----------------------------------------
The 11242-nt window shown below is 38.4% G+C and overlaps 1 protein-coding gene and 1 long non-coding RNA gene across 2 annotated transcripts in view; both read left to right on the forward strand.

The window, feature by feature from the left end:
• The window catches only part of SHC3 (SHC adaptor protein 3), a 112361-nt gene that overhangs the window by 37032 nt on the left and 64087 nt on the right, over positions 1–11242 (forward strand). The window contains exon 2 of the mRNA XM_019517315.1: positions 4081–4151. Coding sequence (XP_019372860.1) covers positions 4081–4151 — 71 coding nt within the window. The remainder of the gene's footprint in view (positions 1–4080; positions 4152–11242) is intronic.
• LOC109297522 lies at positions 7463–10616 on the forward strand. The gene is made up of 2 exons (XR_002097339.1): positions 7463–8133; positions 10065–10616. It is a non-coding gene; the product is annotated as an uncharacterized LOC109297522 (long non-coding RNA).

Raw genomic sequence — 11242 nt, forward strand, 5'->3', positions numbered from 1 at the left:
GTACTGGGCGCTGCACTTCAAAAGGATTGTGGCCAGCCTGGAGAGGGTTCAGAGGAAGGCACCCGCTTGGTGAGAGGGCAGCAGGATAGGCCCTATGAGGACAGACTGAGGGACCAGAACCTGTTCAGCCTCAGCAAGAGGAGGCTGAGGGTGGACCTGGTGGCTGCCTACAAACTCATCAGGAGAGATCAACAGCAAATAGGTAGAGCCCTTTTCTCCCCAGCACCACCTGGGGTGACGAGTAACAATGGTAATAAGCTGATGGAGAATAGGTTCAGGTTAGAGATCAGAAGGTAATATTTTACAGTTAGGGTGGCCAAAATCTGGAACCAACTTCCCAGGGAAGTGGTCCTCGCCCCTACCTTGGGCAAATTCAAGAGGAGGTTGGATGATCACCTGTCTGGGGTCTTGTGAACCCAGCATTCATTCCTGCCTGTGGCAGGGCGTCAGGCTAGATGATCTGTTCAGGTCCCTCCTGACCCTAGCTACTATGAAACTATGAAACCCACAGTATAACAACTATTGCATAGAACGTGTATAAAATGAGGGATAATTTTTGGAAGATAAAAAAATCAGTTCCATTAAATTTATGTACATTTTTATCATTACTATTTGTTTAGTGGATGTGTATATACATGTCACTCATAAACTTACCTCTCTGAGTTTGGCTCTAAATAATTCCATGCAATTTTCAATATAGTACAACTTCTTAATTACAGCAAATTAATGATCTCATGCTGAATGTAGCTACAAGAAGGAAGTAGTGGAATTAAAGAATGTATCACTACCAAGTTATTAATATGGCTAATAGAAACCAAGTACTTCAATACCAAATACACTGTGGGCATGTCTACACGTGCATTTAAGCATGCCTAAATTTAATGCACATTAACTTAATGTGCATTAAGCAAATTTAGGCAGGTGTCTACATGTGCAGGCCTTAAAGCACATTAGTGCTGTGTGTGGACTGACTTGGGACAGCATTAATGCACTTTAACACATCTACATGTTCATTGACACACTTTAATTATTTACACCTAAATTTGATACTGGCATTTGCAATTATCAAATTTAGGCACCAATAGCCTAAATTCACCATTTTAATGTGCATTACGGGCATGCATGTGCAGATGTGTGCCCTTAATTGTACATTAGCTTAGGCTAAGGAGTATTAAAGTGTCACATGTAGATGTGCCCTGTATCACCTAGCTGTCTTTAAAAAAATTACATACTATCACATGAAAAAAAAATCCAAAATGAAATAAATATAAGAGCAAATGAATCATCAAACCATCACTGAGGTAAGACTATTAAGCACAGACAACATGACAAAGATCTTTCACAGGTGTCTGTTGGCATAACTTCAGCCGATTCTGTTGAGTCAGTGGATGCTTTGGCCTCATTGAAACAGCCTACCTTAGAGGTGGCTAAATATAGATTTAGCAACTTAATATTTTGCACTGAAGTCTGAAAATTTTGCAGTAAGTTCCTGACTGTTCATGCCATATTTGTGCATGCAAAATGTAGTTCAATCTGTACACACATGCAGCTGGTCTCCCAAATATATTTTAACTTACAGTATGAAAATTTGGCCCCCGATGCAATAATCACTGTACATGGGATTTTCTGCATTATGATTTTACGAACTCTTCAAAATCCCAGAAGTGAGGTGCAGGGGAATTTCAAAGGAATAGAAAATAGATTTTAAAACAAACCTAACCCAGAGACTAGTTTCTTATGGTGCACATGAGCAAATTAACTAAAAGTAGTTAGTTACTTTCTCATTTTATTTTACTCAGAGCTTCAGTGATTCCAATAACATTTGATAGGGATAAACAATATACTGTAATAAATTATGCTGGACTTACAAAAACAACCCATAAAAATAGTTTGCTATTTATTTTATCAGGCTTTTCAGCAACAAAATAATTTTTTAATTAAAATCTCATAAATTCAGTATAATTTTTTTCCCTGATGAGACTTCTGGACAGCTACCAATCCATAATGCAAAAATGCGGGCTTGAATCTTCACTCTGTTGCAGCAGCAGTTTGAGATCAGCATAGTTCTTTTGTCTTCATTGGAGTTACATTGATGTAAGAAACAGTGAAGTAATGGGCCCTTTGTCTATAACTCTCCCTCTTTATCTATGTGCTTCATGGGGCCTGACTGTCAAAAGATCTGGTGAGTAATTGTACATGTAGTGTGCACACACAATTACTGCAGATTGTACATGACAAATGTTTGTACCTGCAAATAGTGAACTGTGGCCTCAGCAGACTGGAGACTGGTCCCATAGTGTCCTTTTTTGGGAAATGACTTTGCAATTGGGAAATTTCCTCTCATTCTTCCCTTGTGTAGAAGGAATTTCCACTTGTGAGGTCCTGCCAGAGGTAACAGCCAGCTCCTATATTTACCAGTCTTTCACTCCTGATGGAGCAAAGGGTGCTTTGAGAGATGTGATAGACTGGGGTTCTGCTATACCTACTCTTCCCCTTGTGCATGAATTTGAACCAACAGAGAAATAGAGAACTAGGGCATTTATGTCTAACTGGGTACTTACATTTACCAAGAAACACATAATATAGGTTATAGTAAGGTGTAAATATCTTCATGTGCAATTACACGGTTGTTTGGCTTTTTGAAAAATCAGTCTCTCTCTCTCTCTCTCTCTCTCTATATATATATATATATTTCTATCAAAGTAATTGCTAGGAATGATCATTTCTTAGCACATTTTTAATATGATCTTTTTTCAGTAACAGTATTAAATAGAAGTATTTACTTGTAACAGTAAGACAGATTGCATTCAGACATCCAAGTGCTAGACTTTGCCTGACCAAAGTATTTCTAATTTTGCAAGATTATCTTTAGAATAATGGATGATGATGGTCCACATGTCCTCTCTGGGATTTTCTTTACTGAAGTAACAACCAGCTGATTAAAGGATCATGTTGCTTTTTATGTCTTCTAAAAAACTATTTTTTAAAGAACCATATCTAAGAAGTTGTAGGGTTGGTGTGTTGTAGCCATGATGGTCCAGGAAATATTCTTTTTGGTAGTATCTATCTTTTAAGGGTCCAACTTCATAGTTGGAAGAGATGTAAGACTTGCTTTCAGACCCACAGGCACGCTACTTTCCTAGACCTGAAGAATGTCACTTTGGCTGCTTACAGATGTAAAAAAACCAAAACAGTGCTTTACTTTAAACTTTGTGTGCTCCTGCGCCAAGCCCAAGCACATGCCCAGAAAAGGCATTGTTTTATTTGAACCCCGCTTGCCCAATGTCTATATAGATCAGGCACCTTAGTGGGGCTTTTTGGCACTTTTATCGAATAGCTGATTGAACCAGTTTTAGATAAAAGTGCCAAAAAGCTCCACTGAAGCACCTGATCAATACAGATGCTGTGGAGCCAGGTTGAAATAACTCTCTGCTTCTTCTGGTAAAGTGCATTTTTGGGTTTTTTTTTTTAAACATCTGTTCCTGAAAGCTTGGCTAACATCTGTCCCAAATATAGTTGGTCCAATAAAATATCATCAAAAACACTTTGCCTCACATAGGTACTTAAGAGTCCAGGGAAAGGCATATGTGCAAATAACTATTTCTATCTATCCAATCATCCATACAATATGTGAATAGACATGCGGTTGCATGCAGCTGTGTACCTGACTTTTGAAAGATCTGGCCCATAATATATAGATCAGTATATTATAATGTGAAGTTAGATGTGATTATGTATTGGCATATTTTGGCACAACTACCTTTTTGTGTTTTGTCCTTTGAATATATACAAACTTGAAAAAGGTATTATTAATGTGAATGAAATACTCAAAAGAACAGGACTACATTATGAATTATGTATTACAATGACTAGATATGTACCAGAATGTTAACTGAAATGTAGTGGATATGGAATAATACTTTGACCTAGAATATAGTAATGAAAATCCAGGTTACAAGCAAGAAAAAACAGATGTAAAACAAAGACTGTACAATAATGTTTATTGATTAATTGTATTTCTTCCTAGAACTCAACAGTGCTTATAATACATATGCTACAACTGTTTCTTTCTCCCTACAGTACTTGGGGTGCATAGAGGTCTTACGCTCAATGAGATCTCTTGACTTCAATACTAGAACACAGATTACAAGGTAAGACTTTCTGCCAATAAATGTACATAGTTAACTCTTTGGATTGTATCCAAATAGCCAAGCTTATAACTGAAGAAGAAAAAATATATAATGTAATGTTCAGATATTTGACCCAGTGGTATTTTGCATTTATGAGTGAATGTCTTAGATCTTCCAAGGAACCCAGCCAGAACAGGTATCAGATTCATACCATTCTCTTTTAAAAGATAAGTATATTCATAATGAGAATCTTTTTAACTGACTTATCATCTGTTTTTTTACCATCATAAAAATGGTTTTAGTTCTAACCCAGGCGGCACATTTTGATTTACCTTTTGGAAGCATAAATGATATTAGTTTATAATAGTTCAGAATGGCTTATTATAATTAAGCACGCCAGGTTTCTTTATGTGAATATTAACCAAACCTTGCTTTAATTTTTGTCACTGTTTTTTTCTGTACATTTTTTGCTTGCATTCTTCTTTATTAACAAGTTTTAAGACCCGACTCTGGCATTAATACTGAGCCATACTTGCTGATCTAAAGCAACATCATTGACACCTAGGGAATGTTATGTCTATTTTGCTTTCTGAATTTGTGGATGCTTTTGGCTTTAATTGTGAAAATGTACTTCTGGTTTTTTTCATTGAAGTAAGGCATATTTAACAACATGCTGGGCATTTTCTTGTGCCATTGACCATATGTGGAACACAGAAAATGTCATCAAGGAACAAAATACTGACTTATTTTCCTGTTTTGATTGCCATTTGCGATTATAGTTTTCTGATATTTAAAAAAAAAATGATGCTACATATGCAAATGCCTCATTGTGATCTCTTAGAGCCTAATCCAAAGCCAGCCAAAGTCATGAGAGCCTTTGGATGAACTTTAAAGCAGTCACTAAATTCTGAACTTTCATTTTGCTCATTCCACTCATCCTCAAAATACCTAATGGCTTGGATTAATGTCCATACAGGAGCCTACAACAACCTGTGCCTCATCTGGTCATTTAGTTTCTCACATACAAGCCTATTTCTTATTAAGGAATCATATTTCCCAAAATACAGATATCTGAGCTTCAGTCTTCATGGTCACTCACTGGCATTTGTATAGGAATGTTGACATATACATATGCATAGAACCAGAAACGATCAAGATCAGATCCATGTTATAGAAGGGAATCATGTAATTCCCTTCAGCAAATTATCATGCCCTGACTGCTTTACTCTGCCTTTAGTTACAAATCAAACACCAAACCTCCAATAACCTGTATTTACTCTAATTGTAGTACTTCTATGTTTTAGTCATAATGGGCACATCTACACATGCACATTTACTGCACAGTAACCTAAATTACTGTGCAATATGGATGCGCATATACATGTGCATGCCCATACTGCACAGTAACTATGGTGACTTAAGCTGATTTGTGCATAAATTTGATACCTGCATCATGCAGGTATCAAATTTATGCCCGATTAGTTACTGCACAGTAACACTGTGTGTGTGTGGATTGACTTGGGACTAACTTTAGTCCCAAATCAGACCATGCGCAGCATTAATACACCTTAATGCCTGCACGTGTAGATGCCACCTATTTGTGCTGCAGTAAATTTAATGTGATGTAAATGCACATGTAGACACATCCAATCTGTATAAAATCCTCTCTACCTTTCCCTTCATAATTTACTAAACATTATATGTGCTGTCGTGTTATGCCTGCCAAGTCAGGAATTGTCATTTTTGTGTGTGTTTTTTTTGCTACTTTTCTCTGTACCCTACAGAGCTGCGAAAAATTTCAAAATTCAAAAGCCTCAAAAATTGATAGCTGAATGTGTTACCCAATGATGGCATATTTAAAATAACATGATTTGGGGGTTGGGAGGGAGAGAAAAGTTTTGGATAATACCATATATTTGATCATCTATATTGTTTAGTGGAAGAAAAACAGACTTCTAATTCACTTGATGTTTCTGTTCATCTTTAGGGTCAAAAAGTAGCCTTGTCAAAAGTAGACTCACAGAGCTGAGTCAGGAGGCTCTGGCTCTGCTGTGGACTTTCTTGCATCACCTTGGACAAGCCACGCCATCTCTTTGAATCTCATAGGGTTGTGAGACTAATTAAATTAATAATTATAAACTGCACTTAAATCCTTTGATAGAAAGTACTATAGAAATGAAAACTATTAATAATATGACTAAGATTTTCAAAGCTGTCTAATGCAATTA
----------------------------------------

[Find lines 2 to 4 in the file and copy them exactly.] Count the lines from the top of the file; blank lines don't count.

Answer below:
The window, feature by feature from the left end:
• The window catches only part of SHC3 (SHC adaptor protein 3), a 112361-nt gene that overhangs the window by 37032 nt on the left and 64087 nt on the right, over positions 1–11242 (forward strand). The window contains exon 2 of the mRNA XM_019517315.1: positions 4081–4151. Coding sequence (XP_019372860.1) covers positions 4081–4151 — 71 coding nt within the window. The remainder of the gene's footprint in view (positions 1–4080; positions 4152–11242) is intronic.
• LOC109297522 lies at positions 7463–10616 on the forward strand. The gene is made up of 2 exons (XR_002097339.1): positions 7463–8133; positions 10065–10616. It is a non-coding gene; the product is annotated as an uncharacterized LOC109297522 (long non-coding RNA).